After retirement, Thurmond returned to San Francisco and opened a restaurant, Big Nate's BBQ, after a brief attempt at broadcasting. He sold the restaurant after 20 years, and currently lives in San Francisco with his wife, Marci.[4] He has been given the title "Warriors Legend & Ambassador" by the Warriors organization.[4]

NBA statistics[edit]

Career highs[edit]

Regular season[edit]

Stat High Opponent Date
Points 43 at Detroit Pistons February 24, 1971
Points 42 at Detroit Pistons December 30, 1971
Field goal percentage
Field goals made 18 at Detroit Pistons February 24, 1971
Field goal attempts 34
Free throws made, none missed
Free throws made, one missed 15—16 at Milwaukee Bucks February 12, 1972
Free throws made 16 at Seattle SuperSonics December 31, 1967
Free throw attempts 22
Rebounds 42 vs. Detroit Pistons November 9, 1965
Rebounds 37 vs. Baltimore Bullets October 27, 1964
Rebounds 37 vs. Los Angeles Lakers December 20, 1966
Rebounds, half 24 vs. Los Angeles Lakers December 20, 1966
Rebounds, quarter 18 at Baltimore Bullets February 28, 1965
Assists 13
Blocked shots 12 vs. Atlanta Hawks October 18, 1974
Blocked shots 8 vs. Portland Trail Blazers December 3, 1974
Minutes played 63 (3 OT) vs. Los Angeles Lakers February 2, 1969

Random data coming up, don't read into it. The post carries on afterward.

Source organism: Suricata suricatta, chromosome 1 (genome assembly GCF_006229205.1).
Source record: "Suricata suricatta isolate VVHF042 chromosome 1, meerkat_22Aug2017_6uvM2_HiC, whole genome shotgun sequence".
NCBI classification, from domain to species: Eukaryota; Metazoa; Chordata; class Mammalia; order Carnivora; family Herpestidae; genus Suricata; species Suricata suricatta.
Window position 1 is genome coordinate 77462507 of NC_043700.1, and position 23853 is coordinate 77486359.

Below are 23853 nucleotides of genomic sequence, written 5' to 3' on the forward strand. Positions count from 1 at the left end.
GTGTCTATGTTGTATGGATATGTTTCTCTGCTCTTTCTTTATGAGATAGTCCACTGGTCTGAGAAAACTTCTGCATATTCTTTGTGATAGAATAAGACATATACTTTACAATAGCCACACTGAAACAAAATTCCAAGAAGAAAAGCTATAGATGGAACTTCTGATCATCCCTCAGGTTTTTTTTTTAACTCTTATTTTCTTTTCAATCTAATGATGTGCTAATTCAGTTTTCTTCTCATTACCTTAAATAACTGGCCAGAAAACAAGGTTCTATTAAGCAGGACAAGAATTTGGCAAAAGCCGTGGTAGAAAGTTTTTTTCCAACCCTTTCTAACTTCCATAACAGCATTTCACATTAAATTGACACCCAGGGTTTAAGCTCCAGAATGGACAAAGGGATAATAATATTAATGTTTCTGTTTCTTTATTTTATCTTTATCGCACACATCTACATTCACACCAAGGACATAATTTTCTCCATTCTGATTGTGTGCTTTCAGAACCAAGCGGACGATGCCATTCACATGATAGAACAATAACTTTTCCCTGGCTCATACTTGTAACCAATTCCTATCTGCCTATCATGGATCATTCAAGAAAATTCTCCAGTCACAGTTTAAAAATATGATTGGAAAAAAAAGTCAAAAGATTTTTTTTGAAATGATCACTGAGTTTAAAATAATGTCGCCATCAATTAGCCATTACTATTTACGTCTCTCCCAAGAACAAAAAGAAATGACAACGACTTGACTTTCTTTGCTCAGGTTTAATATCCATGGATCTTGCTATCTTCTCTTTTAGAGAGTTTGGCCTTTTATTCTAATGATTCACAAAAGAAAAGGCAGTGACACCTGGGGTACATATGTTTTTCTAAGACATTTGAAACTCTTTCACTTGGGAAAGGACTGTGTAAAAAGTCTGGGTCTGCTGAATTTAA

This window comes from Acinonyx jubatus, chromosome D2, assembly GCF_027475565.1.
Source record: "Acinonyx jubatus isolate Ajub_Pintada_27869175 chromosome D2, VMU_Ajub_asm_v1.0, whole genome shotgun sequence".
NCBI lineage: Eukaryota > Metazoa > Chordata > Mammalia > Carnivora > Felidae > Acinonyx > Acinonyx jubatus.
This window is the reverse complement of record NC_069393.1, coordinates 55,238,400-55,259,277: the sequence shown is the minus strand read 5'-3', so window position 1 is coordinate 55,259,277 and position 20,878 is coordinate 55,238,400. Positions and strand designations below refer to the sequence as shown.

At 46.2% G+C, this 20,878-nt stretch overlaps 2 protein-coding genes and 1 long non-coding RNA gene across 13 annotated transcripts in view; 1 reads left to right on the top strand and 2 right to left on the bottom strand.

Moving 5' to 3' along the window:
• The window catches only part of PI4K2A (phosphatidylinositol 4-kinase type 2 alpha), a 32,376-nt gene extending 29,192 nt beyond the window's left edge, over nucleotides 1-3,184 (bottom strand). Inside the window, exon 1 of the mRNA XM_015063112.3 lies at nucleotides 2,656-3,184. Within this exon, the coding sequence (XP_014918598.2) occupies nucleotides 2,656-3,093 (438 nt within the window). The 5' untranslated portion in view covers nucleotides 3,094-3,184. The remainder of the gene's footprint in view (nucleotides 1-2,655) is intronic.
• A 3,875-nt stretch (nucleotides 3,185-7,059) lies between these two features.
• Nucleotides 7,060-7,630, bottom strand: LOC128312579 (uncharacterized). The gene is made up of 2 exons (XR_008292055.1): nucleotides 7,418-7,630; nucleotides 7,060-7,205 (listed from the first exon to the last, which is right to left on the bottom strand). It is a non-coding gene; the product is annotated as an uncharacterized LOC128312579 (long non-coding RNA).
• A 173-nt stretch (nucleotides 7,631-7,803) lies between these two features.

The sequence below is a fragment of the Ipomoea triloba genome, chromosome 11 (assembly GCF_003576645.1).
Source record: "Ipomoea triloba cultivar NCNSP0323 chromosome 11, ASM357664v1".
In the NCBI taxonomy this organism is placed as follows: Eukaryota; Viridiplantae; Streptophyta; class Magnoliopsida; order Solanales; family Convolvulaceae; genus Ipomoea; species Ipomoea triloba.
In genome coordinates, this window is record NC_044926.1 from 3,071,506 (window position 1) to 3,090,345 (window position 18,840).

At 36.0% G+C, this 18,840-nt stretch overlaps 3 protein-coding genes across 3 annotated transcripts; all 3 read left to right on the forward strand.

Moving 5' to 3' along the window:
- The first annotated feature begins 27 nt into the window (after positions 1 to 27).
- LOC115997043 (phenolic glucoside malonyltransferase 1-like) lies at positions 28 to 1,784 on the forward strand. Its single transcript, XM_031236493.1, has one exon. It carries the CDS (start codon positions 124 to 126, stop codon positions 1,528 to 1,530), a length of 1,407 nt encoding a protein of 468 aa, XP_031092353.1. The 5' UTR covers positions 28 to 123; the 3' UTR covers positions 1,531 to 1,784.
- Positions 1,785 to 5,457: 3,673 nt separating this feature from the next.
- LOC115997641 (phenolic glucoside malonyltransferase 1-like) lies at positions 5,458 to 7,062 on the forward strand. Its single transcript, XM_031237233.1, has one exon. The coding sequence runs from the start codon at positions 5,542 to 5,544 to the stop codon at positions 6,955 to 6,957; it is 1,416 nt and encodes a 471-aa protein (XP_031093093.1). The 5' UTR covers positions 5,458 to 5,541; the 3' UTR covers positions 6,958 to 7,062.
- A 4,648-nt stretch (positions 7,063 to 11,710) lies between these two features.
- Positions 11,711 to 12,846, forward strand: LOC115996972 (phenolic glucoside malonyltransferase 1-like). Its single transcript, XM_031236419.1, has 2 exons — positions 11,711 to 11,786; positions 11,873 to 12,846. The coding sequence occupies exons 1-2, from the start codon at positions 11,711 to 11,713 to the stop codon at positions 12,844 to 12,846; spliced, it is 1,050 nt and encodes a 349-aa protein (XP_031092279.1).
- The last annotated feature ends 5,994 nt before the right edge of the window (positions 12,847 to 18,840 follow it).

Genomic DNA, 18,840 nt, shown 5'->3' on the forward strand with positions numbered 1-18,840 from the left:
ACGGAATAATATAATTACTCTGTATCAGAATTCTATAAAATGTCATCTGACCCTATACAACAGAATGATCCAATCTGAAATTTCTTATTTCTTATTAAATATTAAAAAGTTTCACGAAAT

Playoffs[edit]

Stat High Opponent Date
Points 32
Field goal percentage
Field goals made 13
Field goal attempts 29
Free throws made, none missed
Free throw attempts, none made 0—3 at Los Angeles Lakers April 4, 1969
Free throws made 8
Free throw attempts 11
Rebounds 31 at Philadelphia 76ers April 14, 1967
Assists 9
Blocked shots 6 vs. Boston Celtics May 14, 1976

NBA records[edit]

Regular season[edit]

First player in NBA history to record a quadruple-double in a game: Chicago Bulls (120) vs. Atlanta Hawks (115), October 18, 1974 (OT)

  • 22 points, 14 rebounds, 13 assists, and 12 blocked shots in 45 minutes
  • The game was the first of the 1974–75 season, as well as Thurmond's debut with the Chicago Bulls.
  • Alvin Robertson, Hakeem Olajuwon and David Robinson are the only other players to achieve this.

One of five players in NBA history to average at least 15 rebounds per game for his career: 15.0 (14,464/964)

One of five players in NBA history to average at least 20 rebounds per game during a season: 21.3 (1966–67), 22.0 (1967–68)

One of four players in NBA history to record 40 or more rebounds in a game: 42, vs. Detroit Pistons, November 9, 1965

Rebounds, quarter: 18, at Baltimore Bullets, February 28, 1965

Playoffs[edit]

Recording 20 or more rebounds in all games of a playoff series: 6 games, vs. Philadelphia 76ers, 1967 NBA Finals

  • Wilt Chamberlain achieved this for the opposing team, Philadelphia 76ers, in the same series.

NBA Finals[edit]

Recording 20 or more rebounds in all games of a championship series: 6 games, vs. Philadelphia 76ers, 1967 NBA Finals

See also[edit]

Notes[edit]

  1. ^ "Nate Thurmond Statistics". basketball-reference.com. Retrieved 2008-01-05. 
  2. ^ "All-Time Numerical Roster | THE OFFICIAL SITE OF THE CLEVELAND CAVALIERS". Nba.com. Retrieved 2013-03-03. 
  3. ^ "Nate Thurmond Bio". NBA.com. Retrieved 2013-03-03. 
  4. ^ a b Whiting, Sam (March 3, 2013). "Big Nate Thurmond a center of attention". San Francisco Chronicle. Retrieved March 2, 2013. 

Further reading[edit]

  • Heisler, Mark (2003). Giants: The 25 Greatest Centers of All Time. Chicago: Triumph Books. ISBN 1-57243-577-1. 

External links[edit]